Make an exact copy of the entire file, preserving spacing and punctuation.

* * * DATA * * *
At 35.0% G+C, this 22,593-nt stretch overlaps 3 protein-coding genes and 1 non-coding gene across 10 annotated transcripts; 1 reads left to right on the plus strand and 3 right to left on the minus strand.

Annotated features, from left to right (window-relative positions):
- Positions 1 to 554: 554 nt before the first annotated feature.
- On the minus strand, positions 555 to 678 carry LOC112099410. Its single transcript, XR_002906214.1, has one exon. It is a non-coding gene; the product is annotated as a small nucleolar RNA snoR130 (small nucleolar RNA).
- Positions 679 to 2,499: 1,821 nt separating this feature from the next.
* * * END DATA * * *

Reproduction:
At 35.0% G+C, this 22,593-nt stretch overlaps 3 protein-coding genes and 1 non-coding gene across 10 annotated transcripts; 1 reads left to right on the plus strand and 3 right to left on the minus strand.

Annotated features, from left to right (window-relative positions):
- Positions 1 to 554: 554 nt before the first annotated feature.
- On the minus strand, positions 555 to 678 carry LOC112099410. Its single transcript, XR_002906214.1, has one exon. It is a non-coding gene; the product is annotated as a small nucleolar RNA snoR130 (small nucleolar RNA).
- Positions 679 to 2,499: 1,821 nt separating this feature from the next.